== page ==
Saturday, March 22, 2008

Terrorism, where are the definitions?

Terrorism is a frightening reality, but then so is the way our political leaders use the term to protect their grip on power. It is difficult to fight a situation that lacks shape and definition, a characteristic of real terrorism but increasingly a characteristic of the term itself.

Our democracies and even marginal democracies have been guilty of cynically employing terrorism to introduce dubious suppression laws and/or strengthen support through creating needless fear.

Terrorism and democracy

The Bush administration, leaders of the great democracy, have also been masters of subverting democracy through its misuse of terrorism, as have some allies. Terrorism has been the justification for questionable laws used to suppress opposition to the government It has justified spying on its own citizens; it has justified a war of greed in which many thousands of young Americans have died.

Worst of all, misuse of the term has created a situation whereby even asking the question, doubting the honesty of the Bush regime became unpatriotic and un-American. That’s great, we give you freedom to keep your mouth shut, follow us without question and re-elect us.

Pakistan of course is only a marginal democracy, so few really question it when Musharaff uses the terror threat to jail political opponents in the lead up to an election. After all, Pakistan is on the front line of terrorism, supposedly keeping them at bay. We can afford to sacrifice the freedoms there to save our sorry arses.

Time to define terrorism

I admit there are people out there better qualified to define terrorism and its meanings, but I’ll jump in here and start at least. One acknowledged problem is that there is no accepted general definition, and perhaps worse, no uniform legal definition of terrorism.

The danger of that is thee is no sound base from which to debate the issues; lack of consistent accepted universal legal definition, with prescribed limitation, ‘the state’ can extend draconian laws at a whim, indefinitely.

A major factor inhibiting any consistent definition of terrorism is that countries invariably find themselves potentially guilty of various acts which come under any reasonable description. So rather than dealing with strict definitions we are restricted to looking at terrorism on the basis of understandings of right and wrong.

Under various names and guises terrorism seems to have existed for millennia, either as a threat or laudable behaviour, depending on which side you are on. I would posit that espionage is a form of terrorism and that nation states such as the USA and Israel were born out of acts of terrorism.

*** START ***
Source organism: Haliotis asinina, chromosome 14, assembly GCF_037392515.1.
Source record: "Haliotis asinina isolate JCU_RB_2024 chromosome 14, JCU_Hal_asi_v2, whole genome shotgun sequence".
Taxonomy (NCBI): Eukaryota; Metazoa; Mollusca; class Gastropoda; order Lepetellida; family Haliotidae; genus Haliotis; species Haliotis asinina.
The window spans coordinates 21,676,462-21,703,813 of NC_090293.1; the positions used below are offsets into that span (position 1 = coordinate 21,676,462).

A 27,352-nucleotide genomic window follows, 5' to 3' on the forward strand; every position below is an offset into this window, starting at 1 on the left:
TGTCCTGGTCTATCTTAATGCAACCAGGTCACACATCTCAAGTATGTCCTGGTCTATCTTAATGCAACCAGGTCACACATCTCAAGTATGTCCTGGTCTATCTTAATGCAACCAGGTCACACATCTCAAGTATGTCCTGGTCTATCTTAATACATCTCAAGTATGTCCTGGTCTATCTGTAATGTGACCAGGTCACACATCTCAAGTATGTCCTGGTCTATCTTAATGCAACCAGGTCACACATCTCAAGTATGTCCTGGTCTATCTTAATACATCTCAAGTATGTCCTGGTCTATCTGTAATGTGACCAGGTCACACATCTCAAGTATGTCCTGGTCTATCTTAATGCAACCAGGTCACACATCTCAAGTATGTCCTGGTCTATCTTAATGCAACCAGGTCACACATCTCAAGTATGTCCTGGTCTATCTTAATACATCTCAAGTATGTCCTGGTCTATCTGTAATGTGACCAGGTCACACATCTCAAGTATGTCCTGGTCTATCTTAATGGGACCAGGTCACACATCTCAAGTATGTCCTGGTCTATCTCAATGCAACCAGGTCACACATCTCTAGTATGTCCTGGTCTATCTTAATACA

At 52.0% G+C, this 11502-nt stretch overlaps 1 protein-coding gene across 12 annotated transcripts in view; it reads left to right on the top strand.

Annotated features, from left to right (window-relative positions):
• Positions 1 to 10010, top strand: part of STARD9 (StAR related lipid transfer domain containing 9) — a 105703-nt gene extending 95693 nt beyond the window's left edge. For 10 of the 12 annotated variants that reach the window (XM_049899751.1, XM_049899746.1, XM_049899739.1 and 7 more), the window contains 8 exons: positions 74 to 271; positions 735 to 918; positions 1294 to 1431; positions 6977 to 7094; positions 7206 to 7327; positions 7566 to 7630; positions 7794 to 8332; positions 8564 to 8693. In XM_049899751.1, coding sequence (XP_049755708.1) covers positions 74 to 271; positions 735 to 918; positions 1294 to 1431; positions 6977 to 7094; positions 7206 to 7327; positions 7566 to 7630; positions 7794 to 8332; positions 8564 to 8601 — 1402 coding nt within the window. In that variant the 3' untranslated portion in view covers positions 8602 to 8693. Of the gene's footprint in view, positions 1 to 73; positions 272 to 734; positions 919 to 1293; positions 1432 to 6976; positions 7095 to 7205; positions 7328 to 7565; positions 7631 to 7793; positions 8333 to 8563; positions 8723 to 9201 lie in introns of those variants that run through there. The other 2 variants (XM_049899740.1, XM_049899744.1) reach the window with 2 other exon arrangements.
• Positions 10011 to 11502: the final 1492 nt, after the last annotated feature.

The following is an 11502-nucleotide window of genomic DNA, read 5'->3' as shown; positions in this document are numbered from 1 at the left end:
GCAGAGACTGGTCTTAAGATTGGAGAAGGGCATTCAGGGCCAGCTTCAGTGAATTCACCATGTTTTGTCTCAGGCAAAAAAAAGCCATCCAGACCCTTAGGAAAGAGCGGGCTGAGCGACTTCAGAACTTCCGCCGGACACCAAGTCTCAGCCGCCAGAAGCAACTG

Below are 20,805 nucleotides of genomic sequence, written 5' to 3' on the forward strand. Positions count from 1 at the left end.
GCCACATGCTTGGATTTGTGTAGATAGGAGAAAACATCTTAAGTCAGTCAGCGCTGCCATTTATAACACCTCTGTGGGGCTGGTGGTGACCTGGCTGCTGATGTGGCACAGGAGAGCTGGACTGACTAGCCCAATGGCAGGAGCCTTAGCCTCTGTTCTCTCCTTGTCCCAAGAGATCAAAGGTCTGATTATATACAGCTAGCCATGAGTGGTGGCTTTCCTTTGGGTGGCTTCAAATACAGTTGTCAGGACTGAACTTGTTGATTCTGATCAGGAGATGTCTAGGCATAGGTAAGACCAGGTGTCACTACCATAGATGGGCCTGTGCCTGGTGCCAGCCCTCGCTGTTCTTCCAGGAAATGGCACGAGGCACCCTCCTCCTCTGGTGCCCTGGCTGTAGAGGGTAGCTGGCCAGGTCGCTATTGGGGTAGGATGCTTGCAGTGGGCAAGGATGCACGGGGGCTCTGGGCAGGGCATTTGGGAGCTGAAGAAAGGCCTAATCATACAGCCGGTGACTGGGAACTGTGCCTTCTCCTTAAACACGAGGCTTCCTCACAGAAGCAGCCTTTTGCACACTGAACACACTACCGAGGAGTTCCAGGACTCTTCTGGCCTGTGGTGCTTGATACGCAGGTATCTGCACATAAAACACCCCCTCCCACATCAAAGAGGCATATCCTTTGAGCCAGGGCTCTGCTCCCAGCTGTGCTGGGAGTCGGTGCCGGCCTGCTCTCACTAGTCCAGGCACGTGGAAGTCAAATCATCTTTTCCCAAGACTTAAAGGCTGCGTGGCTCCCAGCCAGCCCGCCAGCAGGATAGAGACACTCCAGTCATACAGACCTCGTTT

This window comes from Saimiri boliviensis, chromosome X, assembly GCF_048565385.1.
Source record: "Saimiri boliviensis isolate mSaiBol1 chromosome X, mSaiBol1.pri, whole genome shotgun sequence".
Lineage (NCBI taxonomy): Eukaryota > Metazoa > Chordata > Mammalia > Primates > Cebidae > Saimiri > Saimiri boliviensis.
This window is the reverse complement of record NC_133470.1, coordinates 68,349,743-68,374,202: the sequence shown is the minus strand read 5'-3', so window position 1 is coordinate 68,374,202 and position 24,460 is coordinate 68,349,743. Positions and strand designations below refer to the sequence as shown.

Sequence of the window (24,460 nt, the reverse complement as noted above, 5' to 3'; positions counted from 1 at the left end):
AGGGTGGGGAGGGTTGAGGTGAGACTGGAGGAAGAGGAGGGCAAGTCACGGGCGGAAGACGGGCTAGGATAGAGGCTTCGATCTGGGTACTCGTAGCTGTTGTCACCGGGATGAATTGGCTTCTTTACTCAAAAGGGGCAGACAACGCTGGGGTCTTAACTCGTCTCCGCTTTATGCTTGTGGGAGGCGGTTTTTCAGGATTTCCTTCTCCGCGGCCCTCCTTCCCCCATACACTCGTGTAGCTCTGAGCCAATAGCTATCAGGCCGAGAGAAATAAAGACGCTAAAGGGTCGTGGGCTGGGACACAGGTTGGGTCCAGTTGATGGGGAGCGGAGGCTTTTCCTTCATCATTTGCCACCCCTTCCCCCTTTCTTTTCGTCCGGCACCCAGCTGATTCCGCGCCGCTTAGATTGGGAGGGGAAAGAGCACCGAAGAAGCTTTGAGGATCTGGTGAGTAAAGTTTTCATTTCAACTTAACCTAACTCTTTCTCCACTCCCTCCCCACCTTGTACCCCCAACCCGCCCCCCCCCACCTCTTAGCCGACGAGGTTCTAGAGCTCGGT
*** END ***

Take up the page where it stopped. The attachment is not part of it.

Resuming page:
The modern sense of terrorism comes to us from regime de la terreur, the Reign of Terror of the revolutionary government in France from 1793 to 1794. But revolutionary leader, Robespierre, as did Washington, styled their acts of terror as noble and worthy responses.

“Terrorism aims to achieve political or other goals, when direct military victory is not possible.” Encyclop√¶dia Britannica

So terrorism has been described variously as both a tactic and strategy; a crime and a holy duty; a justified reaction to oppression and an inexcusable abomination. Though is now more generally used as a pejorative.

The United States Department of Defense defines terrorism as “the calculated use of unlawful violence or threat of unlawful violence to inculcate fear; intended to coerce or to intimidate governments or societies in the pursuit of goals that are generally political, religious, or ideological

The problem the US faces with that definition is how unlawful might be defined in respect to their actions. If the Bush regime imposed a reign of terror on Iraq solely to install a ‘democratic’ government, mindless of the ‘collateral damage’ to the civilian population, and without International consent that could well be a terrorist activity. If they did it to gain control of Iraqi oil fields it is a criminal act by any standards.

Faces of Terrorism

There is a real distinction between local/regional and global terrorism, at least so far as the most general definitions. Admittedly regional can flow wider through immigration from, or tourism to, trouble spots. Like disease, easy travel now allows the spread of the terrorist scourge well beyond local targets.

In fact local/regional terrorists will target tourist destinations purely to gain coverage of their cause and activities. Immigration is more problematic, and the ‘Irish Troubles’ are probably still the best case study for that. While the bulk of ‘terror’ activities have been historically confined to the UK associated criminal activities have followed immigration.

This also connects the terrorism Vs criminal aspects of our definitions and again, the US falling short on the action/ rhetoric equation. Criminal activity has been associated, originally, with fund raising and arms buying. The organised crime culture of the US provided a readymade base for these fanatics.